I myself was not so ill-disposed towards Augustine. My thinking, then as now, was very much structured by my admiration for the French Cubist painter, Albert Gleizes. This is what had brought me to France. Gleizes saw the collapse of representational single-point perspective painting as the collapse of a whole world view that had evolved in Western Christianity since the thirteenth century. The change was made visible in the transition from the Romanesque round arch (obliging the persons entering the church to bow their heads, consequently to direct their attention to the heart) to the Gothic pointed arch which encourages us to look up towards the sky as if that is where God is to be found - in outer space. In painting, a rhythmic art ('Celtic', Romanesque) gave way to a concentration on external appearances - the illusion of real objects situated in a three dimensional space. In theology both Thomism and Nominalism laid much more emphasis on a process by which invisible realities are deduced logically from visible realities or, in the terms we have seen used by Laos, supersensuous reality is arrived at by a process of deduction from sensuous reality.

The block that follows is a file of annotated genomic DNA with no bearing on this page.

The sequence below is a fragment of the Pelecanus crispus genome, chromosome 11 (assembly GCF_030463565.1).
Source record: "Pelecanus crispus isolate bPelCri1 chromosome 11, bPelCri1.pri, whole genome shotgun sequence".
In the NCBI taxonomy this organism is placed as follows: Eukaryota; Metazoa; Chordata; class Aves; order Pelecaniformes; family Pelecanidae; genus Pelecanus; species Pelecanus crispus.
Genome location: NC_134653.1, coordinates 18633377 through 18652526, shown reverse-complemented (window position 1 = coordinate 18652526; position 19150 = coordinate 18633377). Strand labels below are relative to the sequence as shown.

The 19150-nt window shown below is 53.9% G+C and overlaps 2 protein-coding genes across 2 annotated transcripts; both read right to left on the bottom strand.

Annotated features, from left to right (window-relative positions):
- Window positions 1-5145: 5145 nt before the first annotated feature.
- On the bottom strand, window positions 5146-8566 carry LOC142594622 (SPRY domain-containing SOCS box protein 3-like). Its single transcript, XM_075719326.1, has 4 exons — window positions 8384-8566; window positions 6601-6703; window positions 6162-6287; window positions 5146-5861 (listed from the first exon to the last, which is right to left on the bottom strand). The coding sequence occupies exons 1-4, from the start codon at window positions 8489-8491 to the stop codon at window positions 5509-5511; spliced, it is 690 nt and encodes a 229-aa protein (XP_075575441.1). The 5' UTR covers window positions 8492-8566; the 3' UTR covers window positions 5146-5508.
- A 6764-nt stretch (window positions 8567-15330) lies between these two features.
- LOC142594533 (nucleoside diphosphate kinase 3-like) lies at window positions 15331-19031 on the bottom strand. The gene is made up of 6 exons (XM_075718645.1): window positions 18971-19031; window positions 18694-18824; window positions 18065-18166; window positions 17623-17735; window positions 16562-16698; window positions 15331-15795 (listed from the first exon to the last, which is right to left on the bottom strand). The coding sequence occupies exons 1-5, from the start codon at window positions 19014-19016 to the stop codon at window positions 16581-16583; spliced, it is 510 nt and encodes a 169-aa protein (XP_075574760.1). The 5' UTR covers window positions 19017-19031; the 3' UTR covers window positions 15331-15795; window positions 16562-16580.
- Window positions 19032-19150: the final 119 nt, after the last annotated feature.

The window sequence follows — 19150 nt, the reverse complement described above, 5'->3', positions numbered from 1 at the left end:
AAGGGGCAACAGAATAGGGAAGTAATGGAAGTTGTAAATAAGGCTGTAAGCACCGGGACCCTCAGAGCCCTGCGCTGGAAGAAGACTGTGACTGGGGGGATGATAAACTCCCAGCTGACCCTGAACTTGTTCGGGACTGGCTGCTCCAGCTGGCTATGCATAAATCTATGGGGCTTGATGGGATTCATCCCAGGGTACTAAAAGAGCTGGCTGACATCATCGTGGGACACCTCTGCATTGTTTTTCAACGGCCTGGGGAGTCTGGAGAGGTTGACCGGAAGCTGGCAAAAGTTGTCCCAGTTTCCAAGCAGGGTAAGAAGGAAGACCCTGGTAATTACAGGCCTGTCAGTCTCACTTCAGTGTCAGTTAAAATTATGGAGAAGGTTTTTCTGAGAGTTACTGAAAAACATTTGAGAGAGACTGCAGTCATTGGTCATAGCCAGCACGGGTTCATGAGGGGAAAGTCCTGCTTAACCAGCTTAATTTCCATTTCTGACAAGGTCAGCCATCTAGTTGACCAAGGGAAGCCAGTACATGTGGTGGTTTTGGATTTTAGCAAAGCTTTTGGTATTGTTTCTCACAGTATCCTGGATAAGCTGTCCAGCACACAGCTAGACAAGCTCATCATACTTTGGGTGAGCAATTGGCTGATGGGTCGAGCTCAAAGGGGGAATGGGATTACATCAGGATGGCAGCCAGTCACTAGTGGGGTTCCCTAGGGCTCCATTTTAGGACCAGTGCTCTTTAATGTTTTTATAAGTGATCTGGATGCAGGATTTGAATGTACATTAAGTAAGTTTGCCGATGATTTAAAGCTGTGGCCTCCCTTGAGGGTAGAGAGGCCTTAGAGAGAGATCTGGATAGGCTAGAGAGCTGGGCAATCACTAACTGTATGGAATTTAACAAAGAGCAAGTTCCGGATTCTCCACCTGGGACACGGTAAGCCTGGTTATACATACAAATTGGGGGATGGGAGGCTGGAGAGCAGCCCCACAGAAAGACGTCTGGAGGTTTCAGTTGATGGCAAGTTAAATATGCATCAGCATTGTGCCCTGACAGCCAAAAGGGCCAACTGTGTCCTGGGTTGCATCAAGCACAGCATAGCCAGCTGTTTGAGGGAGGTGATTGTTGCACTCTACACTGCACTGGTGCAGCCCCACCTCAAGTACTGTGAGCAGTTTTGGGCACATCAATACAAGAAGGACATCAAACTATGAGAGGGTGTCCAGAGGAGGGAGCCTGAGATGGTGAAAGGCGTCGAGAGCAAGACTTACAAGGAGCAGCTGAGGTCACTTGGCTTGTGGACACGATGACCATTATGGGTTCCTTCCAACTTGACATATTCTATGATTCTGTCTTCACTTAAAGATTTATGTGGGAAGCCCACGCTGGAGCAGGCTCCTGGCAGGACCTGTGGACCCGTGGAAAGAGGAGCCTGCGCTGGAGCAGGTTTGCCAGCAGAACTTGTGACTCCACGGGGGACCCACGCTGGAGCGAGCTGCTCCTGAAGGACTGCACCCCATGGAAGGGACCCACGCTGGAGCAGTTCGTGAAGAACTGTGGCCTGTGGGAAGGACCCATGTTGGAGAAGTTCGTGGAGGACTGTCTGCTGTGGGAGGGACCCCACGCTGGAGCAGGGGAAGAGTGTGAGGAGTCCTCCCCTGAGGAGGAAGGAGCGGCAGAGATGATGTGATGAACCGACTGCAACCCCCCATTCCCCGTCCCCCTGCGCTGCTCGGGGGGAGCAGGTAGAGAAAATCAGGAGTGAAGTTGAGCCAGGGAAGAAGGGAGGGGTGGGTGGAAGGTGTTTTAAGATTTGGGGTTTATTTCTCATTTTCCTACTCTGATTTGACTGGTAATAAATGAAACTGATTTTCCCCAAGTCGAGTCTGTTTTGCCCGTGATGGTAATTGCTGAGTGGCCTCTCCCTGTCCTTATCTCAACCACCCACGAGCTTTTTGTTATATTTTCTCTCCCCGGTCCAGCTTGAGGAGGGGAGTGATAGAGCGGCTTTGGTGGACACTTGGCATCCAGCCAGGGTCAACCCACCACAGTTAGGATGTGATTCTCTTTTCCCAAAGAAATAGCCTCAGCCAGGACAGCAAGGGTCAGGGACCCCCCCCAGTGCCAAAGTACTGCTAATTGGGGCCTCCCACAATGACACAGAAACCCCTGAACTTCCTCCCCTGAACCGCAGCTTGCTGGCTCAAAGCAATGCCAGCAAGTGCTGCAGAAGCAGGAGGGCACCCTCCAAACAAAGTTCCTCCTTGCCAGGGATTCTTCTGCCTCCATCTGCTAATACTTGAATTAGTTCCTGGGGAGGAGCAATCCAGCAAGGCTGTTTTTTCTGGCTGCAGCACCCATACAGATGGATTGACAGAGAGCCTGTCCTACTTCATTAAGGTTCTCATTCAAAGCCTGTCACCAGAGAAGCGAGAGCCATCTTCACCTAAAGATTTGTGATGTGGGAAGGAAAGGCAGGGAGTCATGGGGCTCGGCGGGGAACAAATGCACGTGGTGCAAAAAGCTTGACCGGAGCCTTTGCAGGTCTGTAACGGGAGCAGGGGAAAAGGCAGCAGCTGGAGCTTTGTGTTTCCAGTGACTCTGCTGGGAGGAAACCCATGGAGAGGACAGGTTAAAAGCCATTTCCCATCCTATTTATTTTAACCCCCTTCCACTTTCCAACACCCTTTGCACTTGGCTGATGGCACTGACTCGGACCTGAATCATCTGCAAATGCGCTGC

Gleizes was therefore looking to a pre-Thomist, pre-thirteenth century theology but although he had access to a good theological library (his wife's great uncle had been Bishop of the Southern French town of Gap) he had very little knowledge of the Greek Fathers. His main interest, so far as I can see, was concentrated on Etienne Gilson's La Philosophie au Moyen Age (the first edition, structured in what Gilson later thought was a simplistic manner, round the Realist/Nominalist dispute), Scotus Eriugena and Augustine. As even Ranson acknowledges, Augustine belonged to a period when Christian doctrine was better understood than it is today so that much of what he simply takes for granted, when he is not being brilliant and original, is perfectly sound. Scotus Eriugena in the ninth century was the major Western interpreter of Maximos the Confessor.

Towards the end of his life Gleizes quarrelled irreparably with the Thomists - of the tradition of Jacques Maritain - who were championing 'modern art' in the Church (as it happens part of the problem was his continued friendship with and sympathetic interest in René Guénon). But he took up with the group of Jesuits based in Lyon who had launched 'Sources Chrétiennes' - the huge project of publishing scholarly (excessively scholarly) translations of the early Fathers, including the Greeks. (27)